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Settlement of Workers’ Compensation in Vermont

How Do Workers’ Comp Settlements Work?

Workers’ compensation offers essentially two forms of insurance: (1) disability insurance for the work injury and (2) health insurance for the work injury.

At a later point in the case, the employee and the workers’ compensation insurer wanted to close the case and so they entered negotiations for settlement. The employee, however, may be at a significant disadvantage in negotiations without an understanding of applicable laws and other benefits.

I discuss key differences between the types of workers' compensation settlements below! Read on to learn more. 

Types of Workers' Comp Settlements

There are two basic forms of settlements, but no workers’ compensation settlement is binding unless and until it is reviewed by the Department of Labor and approved by the Vermont Department of Labor as a settlement which the Department of Labor determines is in the injured employee’s best interest:

1. Non-Medical, Limited Settlement

A non-medical, limited settlement often is an agreement on the correct permanent partial disability benefits owed. Such an agreement does not close the case. The settlement makes clear that the injured employee has only agreed to settle for a specific claimable benefit and can continue to have the doctor, the prescriptions and other medical expenses for the work injury continue to be charged to the workers’ compensation insurer.

2. Total Lump Sum Settlement

A Total Lump Sum settlement means the entire workers’ compensation insurance policy and case and claimable benefits, past present and future, are going to be forever closed, in exchange for the insurer’s agreement to pay a specific amount of money to the injured employee in a lump sum. That includes closing the employee’s right to claim any further medical or prescription expenses in the future.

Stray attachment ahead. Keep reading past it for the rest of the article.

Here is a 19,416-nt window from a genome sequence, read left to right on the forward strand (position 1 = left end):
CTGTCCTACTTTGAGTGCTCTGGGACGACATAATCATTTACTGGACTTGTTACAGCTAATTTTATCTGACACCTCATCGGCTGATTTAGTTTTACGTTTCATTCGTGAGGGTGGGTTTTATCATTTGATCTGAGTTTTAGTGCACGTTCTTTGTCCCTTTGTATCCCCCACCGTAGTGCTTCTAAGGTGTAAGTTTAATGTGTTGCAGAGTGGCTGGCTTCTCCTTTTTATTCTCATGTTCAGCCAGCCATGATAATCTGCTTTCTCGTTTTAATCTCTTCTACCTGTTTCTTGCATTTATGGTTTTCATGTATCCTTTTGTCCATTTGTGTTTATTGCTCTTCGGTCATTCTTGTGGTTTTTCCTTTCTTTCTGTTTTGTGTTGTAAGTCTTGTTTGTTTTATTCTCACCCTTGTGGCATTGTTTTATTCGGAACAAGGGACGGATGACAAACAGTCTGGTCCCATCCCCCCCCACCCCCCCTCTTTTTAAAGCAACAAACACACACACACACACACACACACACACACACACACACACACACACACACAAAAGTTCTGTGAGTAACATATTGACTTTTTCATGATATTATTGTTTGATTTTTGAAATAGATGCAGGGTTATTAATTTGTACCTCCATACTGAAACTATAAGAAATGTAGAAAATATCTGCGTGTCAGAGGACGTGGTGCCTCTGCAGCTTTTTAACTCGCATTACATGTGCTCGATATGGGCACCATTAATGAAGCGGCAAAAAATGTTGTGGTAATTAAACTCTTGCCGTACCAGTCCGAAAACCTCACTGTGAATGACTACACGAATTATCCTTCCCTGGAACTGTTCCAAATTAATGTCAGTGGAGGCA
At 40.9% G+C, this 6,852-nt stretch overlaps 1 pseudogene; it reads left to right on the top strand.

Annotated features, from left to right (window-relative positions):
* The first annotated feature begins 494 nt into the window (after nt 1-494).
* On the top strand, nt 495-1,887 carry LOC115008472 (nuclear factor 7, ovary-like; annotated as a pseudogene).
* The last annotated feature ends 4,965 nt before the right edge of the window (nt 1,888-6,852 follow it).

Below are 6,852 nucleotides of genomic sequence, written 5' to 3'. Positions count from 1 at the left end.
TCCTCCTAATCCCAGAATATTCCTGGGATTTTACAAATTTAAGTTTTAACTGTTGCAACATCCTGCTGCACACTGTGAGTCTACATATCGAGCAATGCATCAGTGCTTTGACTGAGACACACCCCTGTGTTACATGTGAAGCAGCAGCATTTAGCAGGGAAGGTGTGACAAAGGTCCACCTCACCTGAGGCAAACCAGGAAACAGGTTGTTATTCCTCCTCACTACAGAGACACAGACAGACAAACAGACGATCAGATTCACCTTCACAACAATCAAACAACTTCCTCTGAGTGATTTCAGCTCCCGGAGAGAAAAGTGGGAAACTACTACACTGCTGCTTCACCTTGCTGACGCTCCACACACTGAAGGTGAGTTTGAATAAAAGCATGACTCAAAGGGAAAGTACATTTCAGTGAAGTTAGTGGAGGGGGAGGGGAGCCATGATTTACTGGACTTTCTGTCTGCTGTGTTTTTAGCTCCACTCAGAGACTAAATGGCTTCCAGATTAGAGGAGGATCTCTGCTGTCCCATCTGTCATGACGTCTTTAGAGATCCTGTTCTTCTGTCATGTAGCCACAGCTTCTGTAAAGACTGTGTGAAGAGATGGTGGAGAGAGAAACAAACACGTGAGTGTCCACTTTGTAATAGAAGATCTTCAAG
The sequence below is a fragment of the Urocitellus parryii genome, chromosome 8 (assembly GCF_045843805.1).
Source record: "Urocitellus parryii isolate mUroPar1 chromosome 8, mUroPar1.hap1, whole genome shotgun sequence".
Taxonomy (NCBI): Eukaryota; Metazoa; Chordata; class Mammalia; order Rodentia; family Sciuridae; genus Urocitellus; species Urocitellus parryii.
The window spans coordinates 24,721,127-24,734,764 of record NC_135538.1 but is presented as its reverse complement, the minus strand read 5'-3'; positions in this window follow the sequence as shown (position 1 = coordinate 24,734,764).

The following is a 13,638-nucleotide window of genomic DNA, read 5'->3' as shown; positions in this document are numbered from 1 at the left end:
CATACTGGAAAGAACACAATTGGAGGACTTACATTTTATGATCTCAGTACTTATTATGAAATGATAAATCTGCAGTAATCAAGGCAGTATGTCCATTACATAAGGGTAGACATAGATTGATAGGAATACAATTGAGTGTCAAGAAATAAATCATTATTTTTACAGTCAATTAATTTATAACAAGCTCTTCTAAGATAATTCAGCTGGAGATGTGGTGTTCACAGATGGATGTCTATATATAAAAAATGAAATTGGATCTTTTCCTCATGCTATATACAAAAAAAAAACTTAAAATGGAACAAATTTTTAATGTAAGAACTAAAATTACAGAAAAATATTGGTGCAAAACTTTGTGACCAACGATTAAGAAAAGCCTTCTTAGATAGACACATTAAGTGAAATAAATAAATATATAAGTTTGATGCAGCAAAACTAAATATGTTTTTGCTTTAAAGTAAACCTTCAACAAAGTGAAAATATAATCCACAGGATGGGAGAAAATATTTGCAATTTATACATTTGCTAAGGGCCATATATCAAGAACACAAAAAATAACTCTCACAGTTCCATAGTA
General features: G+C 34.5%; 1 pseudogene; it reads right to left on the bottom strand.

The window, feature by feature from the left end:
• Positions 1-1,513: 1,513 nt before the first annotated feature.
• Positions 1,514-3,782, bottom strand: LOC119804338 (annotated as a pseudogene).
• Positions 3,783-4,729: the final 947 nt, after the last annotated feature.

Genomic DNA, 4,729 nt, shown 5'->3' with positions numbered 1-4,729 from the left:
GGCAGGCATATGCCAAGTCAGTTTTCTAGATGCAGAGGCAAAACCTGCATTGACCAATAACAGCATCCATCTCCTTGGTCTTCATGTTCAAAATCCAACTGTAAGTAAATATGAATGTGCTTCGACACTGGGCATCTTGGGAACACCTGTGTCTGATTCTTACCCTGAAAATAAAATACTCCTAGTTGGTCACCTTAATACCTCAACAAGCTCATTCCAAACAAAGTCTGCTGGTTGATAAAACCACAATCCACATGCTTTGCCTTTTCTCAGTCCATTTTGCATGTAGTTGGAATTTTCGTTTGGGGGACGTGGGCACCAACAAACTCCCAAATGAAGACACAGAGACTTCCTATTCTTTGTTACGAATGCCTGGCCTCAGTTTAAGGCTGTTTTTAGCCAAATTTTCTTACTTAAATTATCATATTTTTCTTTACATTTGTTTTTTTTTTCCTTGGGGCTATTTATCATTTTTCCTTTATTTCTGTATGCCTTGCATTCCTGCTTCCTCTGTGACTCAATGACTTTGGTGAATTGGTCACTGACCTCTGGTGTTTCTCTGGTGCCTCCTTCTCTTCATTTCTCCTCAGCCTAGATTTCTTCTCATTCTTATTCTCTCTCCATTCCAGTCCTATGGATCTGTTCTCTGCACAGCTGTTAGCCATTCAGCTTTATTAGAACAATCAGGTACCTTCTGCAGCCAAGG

If the employee is eligible for Medicare and/or Social Security Disability or SSI or Medicaid, there may be potential negative impacts upon eligibility for those and other benefits -- unless the terms are skillfully negotiated in detail and in the injured employee’s best interest. Careful attention to terms and conditions in negotiations is critical to avoid unnecessary problems.

Call (802) 731-0154 for Assistance Today!

Being injured on the job requires medical care, appointments, and adjusting to the consequence of a work-related disability. It can become very stressful to go it alone when facing the additional pressure of trying to know your rights, choosing the better legal options, deciding whether to go to court or negotiate, taking the precautions to maintain your eligibility for Social Security and/or other benefits while maximizing the value of your workers’ compensation case in a settlement.

With more than 30 years of experience, I am ready to listen to your story, hear your questions, concerns, goals, and to help you achieve the results desired in your workers’ compensation insurance case.

Start exploring your legal options today. Fill out the online form to request a free case evaluation today.

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